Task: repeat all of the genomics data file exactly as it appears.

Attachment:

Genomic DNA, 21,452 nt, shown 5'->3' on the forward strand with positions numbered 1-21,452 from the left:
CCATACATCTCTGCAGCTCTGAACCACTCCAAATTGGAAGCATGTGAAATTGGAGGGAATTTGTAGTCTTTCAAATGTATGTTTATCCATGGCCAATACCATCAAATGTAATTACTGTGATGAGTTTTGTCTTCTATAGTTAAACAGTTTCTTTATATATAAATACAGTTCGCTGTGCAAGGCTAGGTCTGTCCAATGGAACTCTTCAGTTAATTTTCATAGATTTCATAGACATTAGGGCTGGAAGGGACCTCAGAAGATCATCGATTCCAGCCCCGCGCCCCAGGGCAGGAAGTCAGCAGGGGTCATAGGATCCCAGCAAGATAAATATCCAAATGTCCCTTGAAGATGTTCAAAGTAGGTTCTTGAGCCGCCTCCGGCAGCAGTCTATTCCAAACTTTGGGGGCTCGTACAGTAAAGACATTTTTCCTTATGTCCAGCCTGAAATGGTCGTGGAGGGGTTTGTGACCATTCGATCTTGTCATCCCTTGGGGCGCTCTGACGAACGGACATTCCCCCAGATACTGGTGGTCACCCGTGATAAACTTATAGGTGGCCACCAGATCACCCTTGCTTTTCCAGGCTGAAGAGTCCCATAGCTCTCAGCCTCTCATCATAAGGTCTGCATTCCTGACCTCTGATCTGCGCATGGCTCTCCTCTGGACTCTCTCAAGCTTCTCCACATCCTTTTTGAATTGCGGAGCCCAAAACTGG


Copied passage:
Genomic DNA, 21,452 nt, shown 5'->3' on the forward strand with positions numbered 1-21,452 from the left:
CCATACATCTCTGCAGCTCTGAACCACTCCAAATTGGAAGCATGTGAAATTGGAGGGAATTTGTAGTCTTTCAAATGTATGTTTATCCATGGCCAATACCATCAAATGTAATTACTGTGATGAGTTTTGTCTTCTATAGTTAAACAGTTTCTTTATATATAAATACAGTTCGCTGTGCAAGGCTAGGTCTGTCCAATGGAACTCTTCAGTTAATTTTCATAGATTTCATAGACATTAGGGCTGGAAGGGACCTCAGAAGATCATCGATTCCAGCCCCGCGCCCCAGGGCAGGAAGTCAGCAGGGGTCATAGGATCCCAGCAAGATAAATATCCAAATGTCCCTTGAAGATGTTCAAAGTAGGTTCTTGAGCCGCCTCCGGCAGCAGTCTATTCCAAACTTTGGGGGCTCGTACAGTAAAGACATTTTTCCTTATGTCCAGCCTGAAATGGTCGTGGAGGGGTTTGTGACCATTCGATCTTGTCATCCCTTGGGGCGCTCTGACGAACGGACATTCCCCCAGATACTGGTGGTCACCCGTGATAAACTTATAGGTGGCCACCAGATCACCCTTGCTTTTCCAGGCTGAAGAGTCCCATAGCTCTCAGCCTCTCATCATAAGGTCTGCATTCCTGACCTCTGATCTGCGCATGGCTCTCCTCTGGACTCTCTCAAGCTTCTCCACATCCTTTTTGAATTGCGGAGCCCAAAACTGG